21 June 2023 is when the weather broke in north Mayo last summer and, since then - a full 12 months later - the weather has been a constant battle for farmers and animals alike.

Even writing this, the heatwave that was supposedly promised for next week seems to fade further into the distance every time a weather app opens, with each click sending the average temperature down by a further degree or two.

Farmers are in a varying state regarding grass growth and supply at the minute.

Farms stocked at a relatively heavy rate have been getting by supplementing with 4kg of ration in the parlour, with sometimes 2kg of silage thrown in along a barrier at milking time.

Paddocks went very stemmy this year at relatively low covers, resulting in a good deal of topping being completed, which seems to have pinched farmers stocked at medium to low levels, with the resultant regrowth described as exceptionally poor.


No one I have been talking to is in deep trouble, but with peak milk supply past (and at a reduced rate this year) and cows nicely into breeding, it’s a case of trying to feed cows and keep them content without busting the bank.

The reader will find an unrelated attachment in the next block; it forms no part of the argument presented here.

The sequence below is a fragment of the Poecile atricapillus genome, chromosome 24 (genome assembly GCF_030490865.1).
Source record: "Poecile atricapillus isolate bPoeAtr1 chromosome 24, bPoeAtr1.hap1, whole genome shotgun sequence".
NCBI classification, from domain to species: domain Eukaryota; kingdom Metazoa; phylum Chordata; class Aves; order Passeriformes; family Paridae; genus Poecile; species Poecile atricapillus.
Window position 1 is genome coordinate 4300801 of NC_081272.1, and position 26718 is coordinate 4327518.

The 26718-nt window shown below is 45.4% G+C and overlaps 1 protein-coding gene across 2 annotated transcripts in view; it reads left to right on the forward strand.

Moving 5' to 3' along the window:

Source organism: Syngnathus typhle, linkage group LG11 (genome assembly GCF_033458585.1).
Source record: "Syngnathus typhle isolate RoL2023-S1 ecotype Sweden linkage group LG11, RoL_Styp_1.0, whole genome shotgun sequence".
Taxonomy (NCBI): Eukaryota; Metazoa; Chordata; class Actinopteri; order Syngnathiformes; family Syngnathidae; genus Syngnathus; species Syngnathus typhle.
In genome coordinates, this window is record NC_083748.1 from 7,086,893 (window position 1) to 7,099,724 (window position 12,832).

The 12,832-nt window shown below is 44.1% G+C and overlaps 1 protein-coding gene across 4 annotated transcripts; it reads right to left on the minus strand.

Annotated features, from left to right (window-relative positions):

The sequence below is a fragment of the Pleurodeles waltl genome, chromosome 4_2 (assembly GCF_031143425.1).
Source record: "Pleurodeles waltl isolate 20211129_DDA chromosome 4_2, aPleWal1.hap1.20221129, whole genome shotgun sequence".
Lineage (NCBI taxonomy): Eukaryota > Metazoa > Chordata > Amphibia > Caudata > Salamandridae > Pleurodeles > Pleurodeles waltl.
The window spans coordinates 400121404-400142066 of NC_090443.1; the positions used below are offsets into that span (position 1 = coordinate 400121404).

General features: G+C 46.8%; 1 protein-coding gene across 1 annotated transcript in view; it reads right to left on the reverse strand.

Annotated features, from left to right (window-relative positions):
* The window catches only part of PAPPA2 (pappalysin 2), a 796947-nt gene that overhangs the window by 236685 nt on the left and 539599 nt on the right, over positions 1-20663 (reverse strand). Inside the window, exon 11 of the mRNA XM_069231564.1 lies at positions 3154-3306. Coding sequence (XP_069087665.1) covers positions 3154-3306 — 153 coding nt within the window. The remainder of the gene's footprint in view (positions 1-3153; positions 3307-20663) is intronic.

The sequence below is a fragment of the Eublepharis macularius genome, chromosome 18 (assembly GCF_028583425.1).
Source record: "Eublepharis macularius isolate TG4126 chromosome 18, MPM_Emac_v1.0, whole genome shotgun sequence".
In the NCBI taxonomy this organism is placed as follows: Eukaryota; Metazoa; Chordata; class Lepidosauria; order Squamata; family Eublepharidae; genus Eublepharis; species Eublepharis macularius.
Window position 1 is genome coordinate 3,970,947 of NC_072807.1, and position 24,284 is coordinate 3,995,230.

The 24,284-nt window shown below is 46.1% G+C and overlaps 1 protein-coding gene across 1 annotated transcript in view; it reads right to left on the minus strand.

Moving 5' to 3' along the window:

A pinch in energy intake could spell disaster in the long run for breeding.

Where farms are tight on silage supplies, it will make more sense to supplement milking cows now with concentrates than it will topping up dry cows in the winter due to a lack of silage.

Grazing second cut

Where there is a serious lack of grass on farm, many farmers may be wondering between feeding silage or grazing some second-cut ground.

In the vast majority of cases, grazing the second cut will make more sense financially, as making bales hugely increases the cost per kg of dry matter going into animals.

Simply put, it doesn’t make sense to feed bales in order to save grass to make bales again. You’re robbing Peter to pay Paul by doing this. However, this shortfall on second cut will have to be filled at another stage.

In any case, paddocks should be kept up to date with fertiliser, with 0.8 to 1 unit/day being spread, with high clover content paddocks receiving half this.

Grass growth has risen over the last week and will hopefully continue to do so, so the last thing we want right now is for grass to be stressed for nitrogen.